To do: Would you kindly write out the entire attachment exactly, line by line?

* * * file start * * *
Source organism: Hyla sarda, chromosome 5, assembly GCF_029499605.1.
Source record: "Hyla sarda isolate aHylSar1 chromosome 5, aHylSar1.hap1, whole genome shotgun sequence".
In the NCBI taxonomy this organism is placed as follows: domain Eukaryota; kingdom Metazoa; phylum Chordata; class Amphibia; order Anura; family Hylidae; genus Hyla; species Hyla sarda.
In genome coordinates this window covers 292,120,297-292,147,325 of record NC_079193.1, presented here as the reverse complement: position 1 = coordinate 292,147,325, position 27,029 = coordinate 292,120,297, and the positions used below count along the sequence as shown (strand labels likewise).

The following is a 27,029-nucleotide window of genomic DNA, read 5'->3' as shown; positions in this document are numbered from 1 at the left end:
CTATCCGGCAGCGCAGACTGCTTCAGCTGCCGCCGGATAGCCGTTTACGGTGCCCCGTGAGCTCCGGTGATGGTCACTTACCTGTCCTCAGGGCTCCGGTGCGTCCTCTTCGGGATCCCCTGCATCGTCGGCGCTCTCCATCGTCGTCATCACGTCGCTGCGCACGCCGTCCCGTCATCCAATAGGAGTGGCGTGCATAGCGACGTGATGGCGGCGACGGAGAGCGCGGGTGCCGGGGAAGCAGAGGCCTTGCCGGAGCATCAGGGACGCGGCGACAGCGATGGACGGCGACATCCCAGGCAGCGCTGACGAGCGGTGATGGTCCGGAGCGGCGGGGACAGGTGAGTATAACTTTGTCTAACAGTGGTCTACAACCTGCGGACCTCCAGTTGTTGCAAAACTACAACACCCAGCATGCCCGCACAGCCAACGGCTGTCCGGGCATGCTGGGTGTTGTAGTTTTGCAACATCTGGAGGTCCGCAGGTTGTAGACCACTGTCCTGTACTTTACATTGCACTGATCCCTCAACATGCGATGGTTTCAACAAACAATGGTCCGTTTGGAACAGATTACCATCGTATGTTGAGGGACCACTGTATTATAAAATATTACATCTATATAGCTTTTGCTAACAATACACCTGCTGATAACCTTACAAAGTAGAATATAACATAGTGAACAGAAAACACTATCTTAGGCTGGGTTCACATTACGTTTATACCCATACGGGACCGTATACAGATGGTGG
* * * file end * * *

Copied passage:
Source organism: Hyla sarda, chromosome 5, assembly GCF_029499605.1.
Source record: "Hyla sarda isolate aHylSar1 chromosome 5, aHylSar1.hap1, whole genome shotgun sequence".
In the NCBI taxonomy this organism is placed as follows: domain Eukaryota; kingdom Metazoa; phylum Chordata; class Amphibia; order Anura; family Hylidae; genus Hyla; species Hyla sarda.
In genome coordinates this window covers 292,120,297-292,147,325 of record NC_079193.1, presented here as the reverse complement: position 1 = coordinate 292,147,325, position 27,029 = coordinate 292,120,297, and the positions used below count along the sequence as shown (strand labels likewise).

The following is a 27,029-nucleotide window of genomic DNA, read 5'->3' as shown; positions in this document are numbered from 1 at the left end:
CTATCCGGCAGCGCAGACTGCTTCAGCTGCCGCCGGATAGCCGTTTACGGTGCCCCGTGAGCTCCGGTGATGGTCACTTACCTGTCCTCAGGGCTCCGGTGCGTCCTCTTCGGGATCCCCTGCATCGTCGGCGCTCTCCATCGTCGTCATCACGTCGCTGCGCACGCCGTCCCGTCATCCAATAGGAGTGGCGTGCATAGCGACGTGATGGCGGCGACGGAGAGCGCGGGTGCCGGGGAAGCAGAGGCCTTGCCGGAGCATCAGGGACGCGGCGACAGCGATGGACGGCGACATCCCAGGCAGCGCTGACGAGCGGTGATGGTCCGGAGCGGCGGGGACAGGTGAGTATAACTTTGTCTAACAGTGGTCTACAACCTGCGGACCTCCAGTTGTTGCAAAACTACAACACCCAGCATGCCCGCACAGCCAACGGCTGTCCGGGCATGCTGGGTGTTGTAGTTTTGCAACATCTGGAGGTCCGCAGGTTGTAGACCACTGTCCTGTACTTTACATTGCACTGATCCCTCAACATGCGATGGTTTCAACAAACAATGGTCCGTTTGGAACAGATTACCATCGTATGTTGAGGGACCACTGTATTATAAAATATTACATCTATATAGCTTTTGCTAACAATACACCTGCTGATAACCTTACAAAGTAGAATATAACATAGTGAACAGAAAACACTATCTTAGGCTGGGTTCACATTACGTTTATACCCATACGGGACCGTATACAGATGGTGG